The Smart Techie was renamed Siliconindia India Edition starting Feb 2012 to continue the nearly two decade track record of excellence of our US edition.

August - 2007 - issue > Cover Feature

OPD: The Wave gets Higher

Aritra Bhattacharya
Monday, August 20, 2007
Aritra Bhattacharya
These days, when CEOs of tech companies the world over get “Jack Welched”, they no longer limit their thoughts to establishing their firm’s own facility i.e. a “captive center” in a low-cost location like India. Rather, they veer towards a phrase fast gaining prominence in the realm of business strategists: outsourced product development.

Outsourced Product Development or OPD refers to a model whereby a company outsources its product development functions to a third party vendor. The rising incidence of the practice among tech companies, mature and startups, has spawned companies like Symphony Services, Pramati Technologies, Persistent Systems, and Aditi Technologies. Many others that are in the traditional IT services space, like Tavant, have made OPD their primary focus area.

Market on the move
As per NASSCOM -McKinsey analysis, the OPD services space, currently valued at $3 billion, is set to touch $8-11 billion by 2008. OPD as a service line took shape around 2003, and over time, the kind of work moving to India has undergone a sea-change. While even three years ago all the product development work outsourced to India was non-critical—in the sphere of importing an application from one platform to another, today, Indian players and their work drive the product release dates and product lifecycles.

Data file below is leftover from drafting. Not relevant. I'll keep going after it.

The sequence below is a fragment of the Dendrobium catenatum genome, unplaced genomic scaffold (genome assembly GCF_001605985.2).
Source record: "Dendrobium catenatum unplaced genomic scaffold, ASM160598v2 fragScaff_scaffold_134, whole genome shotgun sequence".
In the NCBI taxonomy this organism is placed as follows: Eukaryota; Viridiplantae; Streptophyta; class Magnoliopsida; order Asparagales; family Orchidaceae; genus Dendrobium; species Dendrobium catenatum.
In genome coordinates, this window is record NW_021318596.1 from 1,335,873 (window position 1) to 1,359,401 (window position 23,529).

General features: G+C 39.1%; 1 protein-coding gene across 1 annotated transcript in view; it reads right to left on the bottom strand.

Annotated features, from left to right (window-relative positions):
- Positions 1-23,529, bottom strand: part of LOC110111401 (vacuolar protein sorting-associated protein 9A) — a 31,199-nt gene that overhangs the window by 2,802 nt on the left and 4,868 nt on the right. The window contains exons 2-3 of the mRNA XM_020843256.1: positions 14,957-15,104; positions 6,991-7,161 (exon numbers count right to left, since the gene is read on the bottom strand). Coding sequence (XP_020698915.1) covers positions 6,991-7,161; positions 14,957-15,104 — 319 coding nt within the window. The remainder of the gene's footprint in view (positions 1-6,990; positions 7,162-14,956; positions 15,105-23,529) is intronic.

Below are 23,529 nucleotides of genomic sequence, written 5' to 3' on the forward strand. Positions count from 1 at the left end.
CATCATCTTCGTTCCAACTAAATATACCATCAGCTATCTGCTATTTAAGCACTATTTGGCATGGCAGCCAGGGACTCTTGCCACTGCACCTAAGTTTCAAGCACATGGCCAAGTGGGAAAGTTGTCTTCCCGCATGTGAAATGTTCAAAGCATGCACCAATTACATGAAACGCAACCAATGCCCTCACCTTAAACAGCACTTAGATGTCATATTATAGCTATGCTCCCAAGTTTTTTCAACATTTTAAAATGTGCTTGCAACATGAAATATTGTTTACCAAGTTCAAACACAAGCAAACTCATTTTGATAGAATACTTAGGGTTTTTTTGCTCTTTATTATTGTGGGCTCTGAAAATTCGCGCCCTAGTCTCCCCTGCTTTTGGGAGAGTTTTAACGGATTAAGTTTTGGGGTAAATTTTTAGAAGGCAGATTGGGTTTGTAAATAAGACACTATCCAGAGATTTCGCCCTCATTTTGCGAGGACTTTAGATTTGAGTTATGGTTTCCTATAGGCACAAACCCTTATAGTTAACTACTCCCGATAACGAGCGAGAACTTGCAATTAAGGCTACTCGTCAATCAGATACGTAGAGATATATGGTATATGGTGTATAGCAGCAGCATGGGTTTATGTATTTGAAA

“At present,” says Ajay Kela, Chief Operating Officer and Managing Director, Symphony Services—the leader in the OPD space, “only 10 to 15 percent of the product development in large MNCs is offshored to their captives and OPD services firms together, whereas 40 to 50 percent of it is offshoreable.” He believes that a major chunk of this offshoreable component will land in OPD services payers’ lap, since most captive centers today work in partnership with third party vendors.

This line of thought is substantiated by the recent Forrestor research titled “Shattering The Offshore Captive Center Myth”, which points out that more than 60 percent of captive centers struggle with escalating attrition and costs, and around 60 to 70 percent of them follow the exit route through partnering with vendors or providers of various capacities. In fact, in the failure of captives, Kela of Symphony sees an opportunity. “Most executives who set up these captive centers get disillusioned after a year of their functioning, owing to various reasons and return back to their earlier location. Acquisition of such headless captives forms a part of our strategy.”

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